CLEMSON — More men than women shift gears at Clemson University. Nearly 80 percent of the bicyclists riding to and from campus are males, according to a report on bike ridership and walking.

The Clemson Bicycle and Pedestrian 2013 Count Report helps leaders consider the opportunities to support the use of alternative modes of transportation on the campus.  Data from the count enables campus planners and campus life leaders to learn more about bicycle riding and pedestrians on campus by tallying bicycle and pedestrian trips at specific locations.

University transportation experts make projections for specific locations based on two days of observations. National models are used to project potential future bicycle and walking trips.

The 2013 count was the first year pedestrians were tallied. It is the third year for cyclists, providing data for comparison.

What planners know about the cyclists making the trips are:

  • 77 percent of cyclists are males
  • 75 percent of cyclists rode in the street, not on sidewalks
  • 25 percent wore helmets

In 2012 data showed:

  • 81 percent of cyclists were males
  • 79 percent of cyclists rode in the street
  • 14 percent of cyclists wore helmets

In 2011 data showed:

  • 80 percent of cyclists were males
  • 75 percent of cyclists rode in the street
  • 19 percent of cyclists wore helmets

Over the last three years the trends have been consistent and point to shortcomings in need of attention.

First, campus leaders must reverse the trend of bicycle riders not wearing helmets, the report says.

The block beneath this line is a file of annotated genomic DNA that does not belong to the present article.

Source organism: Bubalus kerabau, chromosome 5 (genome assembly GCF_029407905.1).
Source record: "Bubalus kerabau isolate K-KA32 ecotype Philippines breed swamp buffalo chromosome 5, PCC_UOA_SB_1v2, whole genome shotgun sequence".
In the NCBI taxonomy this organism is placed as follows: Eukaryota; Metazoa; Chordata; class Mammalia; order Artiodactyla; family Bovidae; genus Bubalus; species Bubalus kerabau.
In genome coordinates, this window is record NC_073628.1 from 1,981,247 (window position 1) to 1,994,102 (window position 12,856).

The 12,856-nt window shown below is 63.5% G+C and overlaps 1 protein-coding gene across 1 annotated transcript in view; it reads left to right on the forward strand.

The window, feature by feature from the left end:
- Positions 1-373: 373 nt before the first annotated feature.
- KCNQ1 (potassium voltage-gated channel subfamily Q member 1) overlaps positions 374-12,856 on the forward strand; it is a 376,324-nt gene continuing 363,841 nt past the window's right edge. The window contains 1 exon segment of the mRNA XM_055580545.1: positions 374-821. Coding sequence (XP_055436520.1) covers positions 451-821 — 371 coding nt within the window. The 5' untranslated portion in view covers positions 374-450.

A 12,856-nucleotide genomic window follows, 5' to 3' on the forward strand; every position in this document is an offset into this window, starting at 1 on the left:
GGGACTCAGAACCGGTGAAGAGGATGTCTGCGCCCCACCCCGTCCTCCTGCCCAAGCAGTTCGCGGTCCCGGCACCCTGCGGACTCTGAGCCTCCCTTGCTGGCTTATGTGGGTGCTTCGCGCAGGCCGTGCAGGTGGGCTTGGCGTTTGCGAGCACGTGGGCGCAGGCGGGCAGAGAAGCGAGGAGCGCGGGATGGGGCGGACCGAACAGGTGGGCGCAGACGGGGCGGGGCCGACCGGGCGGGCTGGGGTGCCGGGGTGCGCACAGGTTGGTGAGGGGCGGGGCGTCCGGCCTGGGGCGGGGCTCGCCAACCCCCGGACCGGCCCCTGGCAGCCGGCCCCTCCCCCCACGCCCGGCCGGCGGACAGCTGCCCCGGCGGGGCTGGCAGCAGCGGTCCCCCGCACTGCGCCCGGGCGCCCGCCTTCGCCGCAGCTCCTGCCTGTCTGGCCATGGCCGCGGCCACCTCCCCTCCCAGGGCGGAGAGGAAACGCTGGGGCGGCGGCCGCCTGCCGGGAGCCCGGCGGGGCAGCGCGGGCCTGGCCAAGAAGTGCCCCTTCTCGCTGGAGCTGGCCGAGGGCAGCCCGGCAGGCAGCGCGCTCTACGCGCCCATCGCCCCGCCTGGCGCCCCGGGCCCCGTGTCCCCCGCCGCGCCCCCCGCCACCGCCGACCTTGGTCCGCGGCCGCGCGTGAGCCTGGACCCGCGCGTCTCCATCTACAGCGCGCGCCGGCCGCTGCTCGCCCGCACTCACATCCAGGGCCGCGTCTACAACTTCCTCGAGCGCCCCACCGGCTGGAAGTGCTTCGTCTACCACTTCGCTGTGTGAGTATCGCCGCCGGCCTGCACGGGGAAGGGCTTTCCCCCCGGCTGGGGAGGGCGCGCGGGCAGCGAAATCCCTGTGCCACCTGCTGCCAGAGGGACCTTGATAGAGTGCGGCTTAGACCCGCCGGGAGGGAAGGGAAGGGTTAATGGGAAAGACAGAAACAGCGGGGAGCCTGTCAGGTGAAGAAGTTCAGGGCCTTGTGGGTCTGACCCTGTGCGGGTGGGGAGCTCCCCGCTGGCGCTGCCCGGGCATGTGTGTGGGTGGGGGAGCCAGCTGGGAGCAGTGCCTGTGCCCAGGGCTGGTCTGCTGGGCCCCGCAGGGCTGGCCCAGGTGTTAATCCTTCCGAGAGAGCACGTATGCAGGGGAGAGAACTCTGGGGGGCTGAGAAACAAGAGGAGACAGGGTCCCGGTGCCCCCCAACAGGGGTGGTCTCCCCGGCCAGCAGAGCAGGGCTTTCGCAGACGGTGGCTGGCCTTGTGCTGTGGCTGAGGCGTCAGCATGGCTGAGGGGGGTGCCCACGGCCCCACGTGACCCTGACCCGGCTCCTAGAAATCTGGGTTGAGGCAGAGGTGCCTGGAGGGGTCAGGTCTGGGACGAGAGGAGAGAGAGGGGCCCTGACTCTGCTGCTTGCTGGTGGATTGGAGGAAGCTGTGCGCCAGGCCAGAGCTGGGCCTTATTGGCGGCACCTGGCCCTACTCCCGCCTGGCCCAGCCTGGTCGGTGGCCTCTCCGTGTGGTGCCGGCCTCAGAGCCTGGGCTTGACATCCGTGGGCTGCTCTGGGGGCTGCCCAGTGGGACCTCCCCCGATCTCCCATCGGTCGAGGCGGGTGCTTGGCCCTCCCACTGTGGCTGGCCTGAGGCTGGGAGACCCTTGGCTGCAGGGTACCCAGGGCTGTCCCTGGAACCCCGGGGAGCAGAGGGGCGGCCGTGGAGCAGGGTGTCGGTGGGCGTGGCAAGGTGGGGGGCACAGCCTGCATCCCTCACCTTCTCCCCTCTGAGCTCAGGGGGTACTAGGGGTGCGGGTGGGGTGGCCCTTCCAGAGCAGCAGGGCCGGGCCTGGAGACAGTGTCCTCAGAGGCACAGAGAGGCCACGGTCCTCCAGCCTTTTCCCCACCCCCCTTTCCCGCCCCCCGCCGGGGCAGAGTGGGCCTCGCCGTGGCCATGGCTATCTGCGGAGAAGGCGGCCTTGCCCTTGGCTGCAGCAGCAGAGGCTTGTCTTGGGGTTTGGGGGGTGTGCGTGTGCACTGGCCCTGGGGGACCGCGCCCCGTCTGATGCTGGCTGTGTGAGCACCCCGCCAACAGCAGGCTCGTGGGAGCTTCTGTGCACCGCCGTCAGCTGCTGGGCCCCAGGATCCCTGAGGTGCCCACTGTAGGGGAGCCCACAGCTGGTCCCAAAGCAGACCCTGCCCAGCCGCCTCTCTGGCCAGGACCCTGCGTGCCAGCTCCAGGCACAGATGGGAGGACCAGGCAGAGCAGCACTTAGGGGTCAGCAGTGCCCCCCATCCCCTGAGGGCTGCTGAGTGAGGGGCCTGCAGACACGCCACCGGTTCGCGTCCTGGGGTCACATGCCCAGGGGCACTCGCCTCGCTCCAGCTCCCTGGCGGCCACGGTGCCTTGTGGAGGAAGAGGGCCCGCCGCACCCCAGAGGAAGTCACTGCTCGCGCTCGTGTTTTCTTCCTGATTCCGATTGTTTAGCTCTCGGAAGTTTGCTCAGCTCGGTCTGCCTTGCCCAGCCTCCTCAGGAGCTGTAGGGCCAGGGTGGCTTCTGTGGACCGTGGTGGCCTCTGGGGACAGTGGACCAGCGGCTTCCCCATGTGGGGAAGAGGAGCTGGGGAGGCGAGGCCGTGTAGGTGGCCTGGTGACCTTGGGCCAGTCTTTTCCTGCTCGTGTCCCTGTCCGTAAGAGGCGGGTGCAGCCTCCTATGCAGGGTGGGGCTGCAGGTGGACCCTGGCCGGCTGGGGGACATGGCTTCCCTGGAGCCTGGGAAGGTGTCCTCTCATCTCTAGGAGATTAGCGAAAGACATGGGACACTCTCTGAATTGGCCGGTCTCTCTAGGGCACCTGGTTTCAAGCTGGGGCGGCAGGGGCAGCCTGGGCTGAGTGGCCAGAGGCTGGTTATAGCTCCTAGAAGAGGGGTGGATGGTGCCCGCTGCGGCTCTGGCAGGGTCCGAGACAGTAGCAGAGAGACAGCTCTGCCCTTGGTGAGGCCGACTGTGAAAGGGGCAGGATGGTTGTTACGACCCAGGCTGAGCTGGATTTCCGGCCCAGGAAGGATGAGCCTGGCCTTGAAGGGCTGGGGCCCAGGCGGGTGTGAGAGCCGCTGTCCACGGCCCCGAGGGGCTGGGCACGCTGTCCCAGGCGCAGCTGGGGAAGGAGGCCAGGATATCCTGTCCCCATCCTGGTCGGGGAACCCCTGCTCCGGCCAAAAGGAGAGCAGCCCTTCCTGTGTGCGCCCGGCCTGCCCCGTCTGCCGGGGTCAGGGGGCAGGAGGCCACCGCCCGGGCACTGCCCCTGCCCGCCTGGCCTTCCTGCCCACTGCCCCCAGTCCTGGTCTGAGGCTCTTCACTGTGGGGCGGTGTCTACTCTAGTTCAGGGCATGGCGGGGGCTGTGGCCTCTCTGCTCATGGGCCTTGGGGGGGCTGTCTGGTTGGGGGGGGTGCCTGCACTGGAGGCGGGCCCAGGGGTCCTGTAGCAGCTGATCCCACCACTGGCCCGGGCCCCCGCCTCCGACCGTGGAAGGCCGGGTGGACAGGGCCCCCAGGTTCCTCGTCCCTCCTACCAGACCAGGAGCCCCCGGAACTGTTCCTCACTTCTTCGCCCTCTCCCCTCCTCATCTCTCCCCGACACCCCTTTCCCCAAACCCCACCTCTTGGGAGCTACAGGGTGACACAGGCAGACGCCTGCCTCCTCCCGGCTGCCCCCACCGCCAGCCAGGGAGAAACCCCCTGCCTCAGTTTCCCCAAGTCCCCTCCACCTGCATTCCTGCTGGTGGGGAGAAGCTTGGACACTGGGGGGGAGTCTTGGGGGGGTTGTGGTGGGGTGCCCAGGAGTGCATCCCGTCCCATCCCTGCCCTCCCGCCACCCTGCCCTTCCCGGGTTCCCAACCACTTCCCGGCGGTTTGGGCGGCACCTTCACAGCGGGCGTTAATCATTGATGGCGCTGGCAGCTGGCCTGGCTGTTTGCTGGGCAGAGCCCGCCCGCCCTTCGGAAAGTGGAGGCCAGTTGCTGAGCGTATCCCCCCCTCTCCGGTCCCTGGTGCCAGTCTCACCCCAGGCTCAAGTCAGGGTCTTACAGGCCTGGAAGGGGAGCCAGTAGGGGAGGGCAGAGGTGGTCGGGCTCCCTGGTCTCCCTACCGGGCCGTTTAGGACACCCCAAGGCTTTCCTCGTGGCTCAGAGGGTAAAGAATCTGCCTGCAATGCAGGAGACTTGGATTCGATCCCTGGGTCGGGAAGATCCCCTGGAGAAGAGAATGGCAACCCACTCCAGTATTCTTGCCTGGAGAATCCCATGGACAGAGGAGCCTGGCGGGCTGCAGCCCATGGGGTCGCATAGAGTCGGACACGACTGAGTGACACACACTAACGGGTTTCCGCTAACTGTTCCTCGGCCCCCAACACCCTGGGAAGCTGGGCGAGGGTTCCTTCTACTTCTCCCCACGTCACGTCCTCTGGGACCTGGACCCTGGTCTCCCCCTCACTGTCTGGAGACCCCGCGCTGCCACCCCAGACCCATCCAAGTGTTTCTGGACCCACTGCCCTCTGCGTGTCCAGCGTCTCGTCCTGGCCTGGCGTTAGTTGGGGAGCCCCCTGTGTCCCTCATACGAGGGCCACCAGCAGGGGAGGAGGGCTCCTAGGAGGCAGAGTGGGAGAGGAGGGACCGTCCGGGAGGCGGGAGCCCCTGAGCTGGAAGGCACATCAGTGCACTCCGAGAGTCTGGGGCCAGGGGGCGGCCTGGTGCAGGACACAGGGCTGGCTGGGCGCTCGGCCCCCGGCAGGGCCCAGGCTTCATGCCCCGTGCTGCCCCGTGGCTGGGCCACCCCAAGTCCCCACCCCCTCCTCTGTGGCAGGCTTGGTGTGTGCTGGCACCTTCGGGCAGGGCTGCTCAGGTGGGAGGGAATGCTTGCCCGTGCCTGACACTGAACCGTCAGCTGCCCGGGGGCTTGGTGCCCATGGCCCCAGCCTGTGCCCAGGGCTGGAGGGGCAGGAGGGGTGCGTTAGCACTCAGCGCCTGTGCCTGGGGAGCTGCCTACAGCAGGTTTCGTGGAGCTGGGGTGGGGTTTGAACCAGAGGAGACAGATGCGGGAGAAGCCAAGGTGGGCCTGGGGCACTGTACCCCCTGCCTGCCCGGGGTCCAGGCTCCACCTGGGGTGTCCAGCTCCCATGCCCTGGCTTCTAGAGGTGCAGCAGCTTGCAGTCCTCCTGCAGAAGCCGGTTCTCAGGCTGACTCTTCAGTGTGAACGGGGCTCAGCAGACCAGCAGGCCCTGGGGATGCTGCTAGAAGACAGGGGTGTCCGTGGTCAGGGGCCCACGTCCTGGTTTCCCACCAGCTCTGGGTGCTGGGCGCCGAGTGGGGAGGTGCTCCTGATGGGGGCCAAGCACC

“This is particularly alarming when considering that most of the study sites are along major roads and transportation corridors and intersections,” according to the report. “Education campaigns and programs could address the benefits to wearing helmets, along with other critical safety concerns with the goal of increasing bicycle riding safety on campus.”

The report also highlights the gap in ridership between men and women bicycle riders on the campus. More men are riding bikes than women at Clemson, matching national trends. Looking at what discourages women from riding bikes and addressing those concerns would be an important step toward increasing the total number of bicycle riders and the percentage of female bicycle riders at Clemson University, according to the report.

University Planning and Design staff organize the annual bicycle count on campus enlisting student and staff volunteers from the Institute of Transportation Engineers Clemson Student Chapter, landscape architecture department, Real Estate Development Program and the university Library.

Data is collected from different intersections on campus on a Tuesday and Wednesday to account for the variation of class schedules during the week.

The count came about from Clemson University Bikeways Master Plan in 2012 and “Objective 3.3” of the President’s Commission on Sustainability’s annual report card: “Increase bike riders and pedestrian traffic while reducing automobile traffic in the interior of campus.”

Last year, Clemson was nationally recognized as a Bicycle Friendly University, one of only 75 institutions of higher education to receive the award. The bicycle and pedestrian count helps support the designation.

END